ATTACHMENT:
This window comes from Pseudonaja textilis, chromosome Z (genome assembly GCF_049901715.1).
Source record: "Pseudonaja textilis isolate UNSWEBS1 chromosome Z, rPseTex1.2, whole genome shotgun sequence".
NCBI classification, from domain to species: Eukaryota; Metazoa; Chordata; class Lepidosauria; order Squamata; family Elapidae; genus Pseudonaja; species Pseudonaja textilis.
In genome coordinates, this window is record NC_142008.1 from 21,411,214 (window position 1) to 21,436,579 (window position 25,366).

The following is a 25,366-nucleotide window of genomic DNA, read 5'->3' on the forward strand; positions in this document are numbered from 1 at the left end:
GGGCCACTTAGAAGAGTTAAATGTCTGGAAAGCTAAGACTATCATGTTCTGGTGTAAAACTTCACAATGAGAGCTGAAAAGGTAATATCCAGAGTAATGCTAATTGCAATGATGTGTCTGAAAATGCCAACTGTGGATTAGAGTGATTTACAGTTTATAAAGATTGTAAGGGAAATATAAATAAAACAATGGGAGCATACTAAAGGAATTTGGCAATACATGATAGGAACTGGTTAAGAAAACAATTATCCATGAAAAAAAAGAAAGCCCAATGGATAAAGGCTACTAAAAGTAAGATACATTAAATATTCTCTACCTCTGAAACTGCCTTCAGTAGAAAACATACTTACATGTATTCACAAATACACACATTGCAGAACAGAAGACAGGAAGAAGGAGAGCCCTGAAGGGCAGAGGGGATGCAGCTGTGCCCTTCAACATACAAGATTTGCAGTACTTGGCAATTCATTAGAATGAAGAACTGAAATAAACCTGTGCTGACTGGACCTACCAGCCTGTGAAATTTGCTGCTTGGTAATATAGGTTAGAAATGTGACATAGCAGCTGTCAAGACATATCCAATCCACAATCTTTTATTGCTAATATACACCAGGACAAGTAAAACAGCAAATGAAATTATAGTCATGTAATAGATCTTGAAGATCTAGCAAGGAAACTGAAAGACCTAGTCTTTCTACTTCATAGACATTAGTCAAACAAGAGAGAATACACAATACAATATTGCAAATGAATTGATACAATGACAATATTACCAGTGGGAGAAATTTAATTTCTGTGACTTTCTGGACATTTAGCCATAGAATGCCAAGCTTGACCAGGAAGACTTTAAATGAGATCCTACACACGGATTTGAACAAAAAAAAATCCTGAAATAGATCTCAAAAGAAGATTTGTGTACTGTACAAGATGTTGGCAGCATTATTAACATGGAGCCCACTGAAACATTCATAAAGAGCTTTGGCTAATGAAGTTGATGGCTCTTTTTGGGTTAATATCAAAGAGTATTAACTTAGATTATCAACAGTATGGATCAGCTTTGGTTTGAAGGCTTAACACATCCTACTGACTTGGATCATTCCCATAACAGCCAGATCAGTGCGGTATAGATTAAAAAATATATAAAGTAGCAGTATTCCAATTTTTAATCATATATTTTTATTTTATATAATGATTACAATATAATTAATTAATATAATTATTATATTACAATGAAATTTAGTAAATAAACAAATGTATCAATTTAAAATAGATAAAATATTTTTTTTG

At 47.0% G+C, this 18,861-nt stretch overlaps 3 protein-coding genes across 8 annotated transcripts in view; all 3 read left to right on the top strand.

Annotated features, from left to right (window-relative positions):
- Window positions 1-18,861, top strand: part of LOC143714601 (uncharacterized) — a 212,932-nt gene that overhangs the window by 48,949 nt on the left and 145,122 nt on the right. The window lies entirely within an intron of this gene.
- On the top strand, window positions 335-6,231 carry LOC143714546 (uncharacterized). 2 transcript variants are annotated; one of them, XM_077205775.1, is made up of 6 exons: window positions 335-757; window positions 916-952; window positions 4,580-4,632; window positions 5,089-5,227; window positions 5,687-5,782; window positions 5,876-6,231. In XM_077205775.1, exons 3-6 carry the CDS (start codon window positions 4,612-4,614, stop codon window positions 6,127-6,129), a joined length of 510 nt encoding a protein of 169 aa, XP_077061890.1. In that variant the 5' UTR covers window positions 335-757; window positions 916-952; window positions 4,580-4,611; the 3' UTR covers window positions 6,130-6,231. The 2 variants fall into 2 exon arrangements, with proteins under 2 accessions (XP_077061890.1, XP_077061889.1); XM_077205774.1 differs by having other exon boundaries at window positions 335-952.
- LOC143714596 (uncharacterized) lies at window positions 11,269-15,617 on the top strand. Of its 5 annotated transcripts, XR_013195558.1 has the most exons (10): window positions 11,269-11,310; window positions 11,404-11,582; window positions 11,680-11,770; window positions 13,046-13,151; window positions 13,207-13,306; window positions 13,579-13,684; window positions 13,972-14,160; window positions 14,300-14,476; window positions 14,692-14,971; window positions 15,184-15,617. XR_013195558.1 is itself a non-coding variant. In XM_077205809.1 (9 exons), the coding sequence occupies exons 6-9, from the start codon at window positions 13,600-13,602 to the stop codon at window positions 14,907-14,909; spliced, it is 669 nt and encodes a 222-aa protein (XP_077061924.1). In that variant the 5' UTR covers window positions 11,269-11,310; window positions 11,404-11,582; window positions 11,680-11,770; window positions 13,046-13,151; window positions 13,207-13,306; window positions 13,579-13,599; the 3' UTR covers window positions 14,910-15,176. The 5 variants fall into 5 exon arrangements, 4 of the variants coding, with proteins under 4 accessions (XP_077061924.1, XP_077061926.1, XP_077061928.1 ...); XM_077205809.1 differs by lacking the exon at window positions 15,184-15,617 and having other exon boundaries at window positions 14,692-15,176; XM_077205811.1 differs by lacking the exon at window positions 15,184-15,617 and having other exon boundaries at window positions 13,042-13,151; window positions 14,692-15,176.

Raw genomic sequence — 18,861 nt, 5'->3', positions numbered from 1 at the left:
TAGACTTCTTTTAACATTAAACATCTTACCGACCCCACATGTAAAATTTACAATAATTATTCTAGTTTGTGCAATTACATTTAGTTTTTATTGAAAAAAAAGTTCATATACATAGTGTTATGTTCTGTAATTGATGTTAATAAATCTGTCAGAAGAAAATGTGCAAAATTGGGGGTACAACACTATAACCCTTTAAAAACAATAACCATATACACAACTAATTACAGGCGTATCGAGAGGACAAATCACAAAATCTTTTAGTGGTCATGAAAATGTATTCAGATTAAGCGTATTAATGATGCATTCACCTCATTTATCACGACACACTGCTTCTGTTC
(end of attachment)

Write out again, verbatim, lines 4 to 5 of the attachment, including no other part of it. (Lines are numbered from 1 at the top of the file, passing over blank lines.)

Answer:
In genome coordinates, this window is record NC_142008.1 from 21,411,214 (window position 1) to 21,436,579 (window position 25,366).

The following is a 25,366-nucleotide window of genomic DNA, read 5'->3' on the forward strand; positions in this document are numbered from 1 at the left end: